Trapped Australian miners rescued

Two Australian miners have been set free after being trapped 1km underground for two weeks.

    Russell (L) and Webb emerge from the mine after 14 days

    After medical tests conducted underground, Brant Webb, 37, and Todd Russell, 34, strode smiling, arms aloft, from the mine's main lift shaft in Beaconsfield, Tasmania, on Tuesday.

    They were greeted by cheers from hundreds of well-wishers who had gathered at the mine gate.

    They hugged family and friends before getting into two ambulances.

    Before going, they removed their identity tags from the wall outside the elevator, a standard safety measure carried out by miners when they finish a shift.


    Matthew Gill, the mine manager, said: "I am amazed at their condition."

    National celebration


    A fire engine drove with its siren wailing through Beaconsfield and a church bell that had not been used since the second world war rang out in celebration.

    Mine officials said rescuers had worked round-the-clock to reach them through a vertical tunnel, drilling by hand through hard rock.

    Webb and Russell were buried after a small earthquake on April 25 trapped the safety cage they were working in under tonnes of rock in the Beaconsfield gold mine.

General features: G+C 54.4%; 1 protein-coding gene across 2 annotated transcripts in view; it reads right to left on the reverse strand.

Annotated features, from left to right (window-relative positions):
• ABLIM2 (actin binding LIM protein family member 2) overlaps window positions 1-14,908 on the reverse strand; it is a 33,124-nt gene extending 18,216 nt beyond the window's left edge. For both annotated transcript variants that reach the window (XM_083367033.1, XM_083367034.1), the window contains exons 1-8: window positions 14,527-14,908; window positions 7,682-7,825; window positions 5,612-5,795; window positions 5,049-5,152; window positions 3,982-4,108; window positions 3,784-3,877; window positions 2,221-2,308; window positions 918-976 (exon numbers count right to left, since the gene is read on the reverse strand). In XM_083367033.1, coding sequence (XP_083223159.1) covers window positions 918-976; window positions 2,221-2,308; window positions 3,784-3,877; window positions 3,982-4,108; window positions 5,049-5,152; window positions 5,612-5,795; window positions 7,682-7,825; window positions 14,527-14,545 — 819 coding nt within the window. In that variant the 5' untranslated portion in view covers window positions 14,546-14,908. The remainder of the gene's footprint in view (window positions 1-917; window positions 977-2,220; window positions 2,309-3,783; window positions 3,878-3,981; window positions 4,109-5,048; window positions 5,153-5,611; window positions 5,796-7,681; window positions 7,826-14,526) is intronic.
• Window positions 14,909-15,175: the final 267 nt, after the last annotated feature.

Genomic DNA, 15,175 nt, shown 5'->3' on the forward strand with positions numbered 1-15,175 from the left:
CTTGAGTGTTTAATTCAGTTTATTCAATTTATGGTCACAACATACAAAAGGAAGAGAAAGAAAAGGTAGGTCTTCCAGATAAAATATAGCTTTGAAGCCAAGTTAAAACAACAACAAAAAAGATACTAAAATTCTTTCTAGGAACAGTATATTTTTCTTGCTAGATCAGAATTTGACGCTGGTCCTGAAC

Fellow miner Larry Knight, 44, was killed and Webb and and Russell's rescue came just hours before his family planned to hold his funeral.

    Digging a 16m horizontal rescue tunnel towards Webb and Russell was painstakingly slow as miners had to grind through rock five times harder than concrete.

    Food and fresh water had been delivered to the men through a small plastic pipe along with clothes, a digital camera and two iPod players.

    Good spirits

    Before beginning the final vertical dig, rescuers broke through to the miners with probes late on Monday, ensuring they were digging in the right position.

    Over the past few days, Webb and Russell spread grout beneath their wire cage to stabilise the ground and minimise the chances of a rock fall when they were finally reached.

    Throughout the rescue, the good spirits of the miners, both married with three children, amazed those struggling to reach them.

    One asked for a newspaper so he could start scanning the classifieds for another job. The other said that once freed, he wanted the ambulance to stop at McDonald's on the way to the hospital.

    SOURCE: Agencies


    'We will cut your throats': The anatomy of Greece's lynch mobs

    The brutality of Greece's racist lynch mobs

    With anti-migrant violence hitting a fever pitch, victims ask why Greek authorities have carried out so few arrests.

    The rise of Pakistan's 'burger' generation

    The rise of Pakistan's 'burger' generation

    How a homegrown burger joint pioneered a food revolution and decades later gave a young, politicised class its identity.

    From Cameroon to US-Mexico border: 'We saw corpses along the way'

    'We saw corpses along the way'

    Kombo Yannick is one of the many African asylum seekers braving the longer Latin America route to the US.